In its goals to merge death-metal and industrial music and "really fuck shit up," Anguish in Exile pretty much succeeds. Grim, torturous, unspeakable themes rumble through metallic and electronic sludge, but the result yields a surprisingly intense regard for humanity. It's obvious the band isn't concerned with blazing new musical trails by mining the past. Anguish in Exile found its niche by luxuriating in its own scene; it took itself out of the running for widespread acclaim, instead continuing to industrialize brutal death metal for those who'll take this music to their graves. If that's your poison, then it's medication time. -- T.S.
5 p.m. Spy (inside)
Dropped by Universal Records after disappointing sales for 2000's Consent to Treatment, Blue October nevertheless continues to please its strong (if damaged) following. Lead singer Justin Furstenfeld's self-described "bipolar rock" teeters somewhere between "indie" and "modern," according to the band's Web site. Ryan Delahoussaye's violin doubles as a keyboard through tight arrangements, smart hooks and anguished lyrics seemingly designed to make the average Creed fan cry harder. Furstenfeld believes his music has legs, with or without a label. He has described his most recent material as some of the best he could put his name on. And bitter from dealing with the corporate spin (lest it send him into another agoraphobic hell), he'd rather let it speak for itself. -- T.S.
9 p.m. Spy (outside)
Bozo Porno Circus
Known as much for its sexually adventurous stage shows as its menacing industrial dance/metal music, BPC continues to prove that studded leather crotchless panties are a unisex garment. The band recently released Regenerate, on which some musical improvement is apparent. Though the sound remains hard and dark, there's also a touch of hope inspired (believe it or not) by a post-9/11 world. BPC has signed with Chicago industrial label Invisible Records/Underground Inc. The Circus includes Ken Gerhard (vocals), Chris O (guitar, vocals), Ador Charming (drums), Raul (bass), Crispy (guitar) and Bam Bamm (samplers). BPC's dancing ladies of the evening, the attention-grabbing PornStarZZ, are Ms. Pornette, Putty Tat and Candy. This is the perfect band to play your wedding, bar mitzvah or church function. -- B.R.
9 p.m. The Brewery Tap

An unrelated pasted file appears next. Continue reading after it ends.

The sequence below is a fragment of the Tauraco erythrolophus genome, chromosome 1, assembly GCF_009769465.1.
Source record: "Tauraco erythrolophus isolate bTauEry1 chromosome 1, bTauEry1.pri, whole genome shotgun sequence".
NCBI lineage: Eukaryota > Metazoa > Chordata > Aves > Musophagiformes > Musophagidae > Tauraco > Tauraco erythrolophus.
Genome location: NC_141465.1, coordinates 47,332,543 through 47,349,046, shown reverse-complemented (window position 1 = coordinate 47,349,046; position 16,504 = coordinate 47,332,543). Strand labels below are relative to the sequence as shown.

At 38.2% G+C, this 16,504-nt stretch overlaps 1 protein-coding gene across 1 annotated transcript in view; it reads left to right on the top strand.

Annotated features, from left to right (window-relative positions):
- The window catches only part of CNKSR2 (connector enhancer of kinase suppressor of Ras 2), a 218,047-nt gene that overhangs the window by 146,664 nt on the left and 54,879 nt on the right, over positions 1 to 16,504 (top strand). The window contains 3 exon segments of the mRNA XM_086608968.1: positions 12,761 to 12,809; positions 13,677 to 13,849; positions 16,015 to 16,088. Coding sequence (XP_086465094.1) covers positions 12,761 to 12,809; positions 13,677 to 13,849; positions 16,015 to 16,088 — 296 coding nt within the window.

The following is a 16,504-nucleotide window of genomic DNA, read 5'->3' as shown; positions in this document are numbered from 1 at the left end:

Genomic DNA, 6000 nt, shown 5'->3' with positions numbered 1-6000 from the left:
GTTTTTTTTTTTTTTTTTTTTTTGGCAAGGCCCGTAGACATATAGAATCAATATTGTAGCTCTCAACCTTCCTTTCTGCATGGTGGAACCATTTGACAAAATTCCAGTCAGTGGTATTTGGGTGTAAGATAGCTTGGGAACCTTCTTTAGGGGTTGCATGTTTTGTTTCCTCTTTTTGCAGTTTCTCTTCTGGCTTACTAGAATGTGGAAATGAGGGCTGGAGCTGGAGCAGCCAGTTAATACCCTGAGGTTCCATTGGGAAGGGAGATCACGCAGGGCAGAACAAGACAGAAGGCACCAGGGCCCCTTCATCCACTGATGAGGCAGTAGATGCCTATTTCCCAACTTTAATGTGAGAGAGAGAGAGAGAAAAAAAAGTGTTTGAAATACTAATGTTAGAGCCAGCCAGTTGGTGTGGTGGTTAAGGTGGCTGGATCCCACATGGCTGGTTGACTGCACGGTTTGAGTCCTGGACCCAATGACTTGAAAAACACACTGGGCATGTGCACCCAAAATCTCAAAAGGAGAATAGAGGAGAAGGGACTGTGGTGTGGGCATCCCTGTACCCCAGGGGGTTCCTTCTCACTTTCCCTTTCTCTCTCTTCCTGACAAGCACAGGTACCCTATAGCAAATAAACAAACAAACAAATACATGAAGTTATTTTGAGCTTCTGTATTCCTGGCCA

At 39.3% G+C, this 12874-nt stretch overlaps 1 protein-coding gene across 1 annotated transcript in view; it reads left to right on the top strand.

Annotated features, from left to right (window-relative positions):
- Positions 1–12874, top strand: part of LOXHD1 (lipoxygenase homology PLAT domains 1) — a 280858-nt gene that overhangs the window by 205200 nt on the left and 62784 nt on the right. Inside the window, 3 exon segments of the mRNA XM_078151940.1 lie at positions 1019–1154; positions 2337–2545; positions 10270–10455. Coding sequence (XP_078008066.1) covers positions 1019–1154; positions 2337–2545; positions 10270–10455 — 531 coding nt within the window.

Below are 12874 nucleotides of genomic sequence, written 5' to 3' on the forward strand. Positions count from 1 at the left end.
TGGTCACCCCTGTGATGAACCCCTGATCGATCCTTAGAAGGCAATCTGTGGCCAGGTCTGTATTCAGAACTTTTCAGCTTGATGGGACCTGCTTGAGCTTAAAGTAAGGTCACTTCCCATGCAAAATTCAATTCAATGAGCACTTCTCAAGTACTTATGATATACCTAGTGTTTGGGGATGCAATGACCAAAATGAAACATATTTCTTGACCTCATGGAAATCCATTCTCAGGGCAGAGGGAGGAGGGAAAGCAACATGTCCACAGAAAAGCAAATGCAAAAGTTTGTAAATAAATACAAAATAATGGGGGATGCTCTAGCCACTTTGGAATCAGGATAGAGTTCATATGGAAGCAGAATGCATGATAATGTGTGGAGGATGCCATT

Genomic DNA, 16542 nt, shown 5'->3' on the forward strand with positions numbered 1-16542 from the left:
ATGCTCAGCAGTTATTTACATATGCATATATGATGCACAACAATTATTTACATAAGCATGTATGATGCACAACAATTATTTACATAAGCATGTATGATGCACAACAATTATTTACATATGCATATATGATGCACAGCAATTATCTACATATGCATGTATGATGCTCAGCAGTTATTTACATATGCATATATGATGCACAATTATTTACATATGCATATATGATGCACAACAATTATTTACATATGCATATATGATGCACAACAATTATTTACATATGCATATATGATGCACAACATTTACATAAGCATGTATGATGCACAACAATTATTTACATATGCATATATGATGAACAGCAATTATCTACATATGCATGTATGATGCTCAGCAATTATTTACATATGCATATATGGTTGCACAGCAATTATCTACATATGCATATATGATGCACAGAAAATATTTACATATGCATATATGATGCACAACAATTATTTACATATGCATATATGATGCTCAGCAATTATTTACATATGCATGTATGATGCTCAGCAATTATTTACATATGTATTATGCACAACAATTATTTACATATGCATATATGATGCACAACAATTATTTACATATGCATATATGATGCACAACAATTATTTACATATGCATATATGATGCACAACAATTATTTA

Texas Johnny Brown
Best Traditional Blues, Songwriter of the Year, Album of the Year (Blues Defender)
For a musician who cut his first solo records in 1949, Texas Johnny Brown remains incredibly vital as a guitarist, singer and songwriter. Drawing from an early career of touring and recording with seminal R&B artists, this longtime Houston resident emerged from retirement over a decade ago to form his own Quality Blues Band. Since then he has entertained audiences (locally, nationally and overseas) with his impeccable musicianship, crafting a sound that is simultaneously rooted in the golden era and blossoming with new ideas. With the release of his second CD, the brilliantly conceived Blues Defender, Brown has achieved his crowning glory -- thus far at least. With his creative genius clearly still fully engaged, he may top himself yet again. -- R.W.
8 p.m. Harlon's Bayou Blues
Seems David Caceres goes out of his way to defy labels. Saxophonist, singer, entertainer, recording artist, educator, jazz, funk, Tejano, fusion, big band -- they all apply. Caceres started his career in his native San Antonio and attended the Berklee College of Music in Boston. After Berklee, Caceres worked in New York as a session player before returning to Texas (Houston, this time) and joining the Paul English Quartet. He's since launched his own band, the David Caceres Quintet, but still finds time to perform with Stratus and TKoH! He's recorded several of his own albums and also guested on some with La Mafia, the late Tod Vullo and Michael Kay. And he's appeared on stage with everyone from Wynton Marsalis to the Drifters to Little Joe Hernandez. Somewhere along the way, he even managed to teach music at HSPVA and the University of Houston. -- O.F.A
5 p.m. The Mercury Room
Best Folk, Best New Act
There must be something in the plastic cups of Shiner or the hodgepodge shrine to Townes Van Zandt that inspires the musicians and assorted hangers-on who gather week after week at the Old Quarter Acoustic Café in Galveston. Hayes Carll is the latest talent to emerge after a few years of open-mike performances. More recently, Sisters Morales gave him a boost by letting him open for them at bigger clubs around the state. The gangly singer-songwriter describes his home club as "the best bar ever except that they don't have liquor, food or customers." Carll found better songwriting material while strumming at biker bars on the Bolivar Peninsula's infamous Highway 87; his observations of the crowds wound up on his stunning debut, Flowers and Liquor. -- G.B.
5 p.m. Lotus Lounge
It looks like Sean Carnahan has finally achieved his goal of becoming the Frank Sinatra of the local turntable crowd. The handsome house stylist and his Rat Pack -- DJ Mir, Vishnu and Champa Moore -- have joined forces to form their own label, Tastylick Records. Every week the quartet meets up at the Davenport Lounge (their Sands Hotel) to spin their latest mixes, entertain the crowd and shoot the shit. But Carnahan still manages to stay in touch with the rest of the local club scene, as evidenced by his long-running nightlife Web site (www.77002.com) and his "Night Seen" columns in Paper City. Hell, it won't be long before he starts dispatching goons to put a stompdown on his rivals. Um, on second thought, better strike that! -- C.D.L.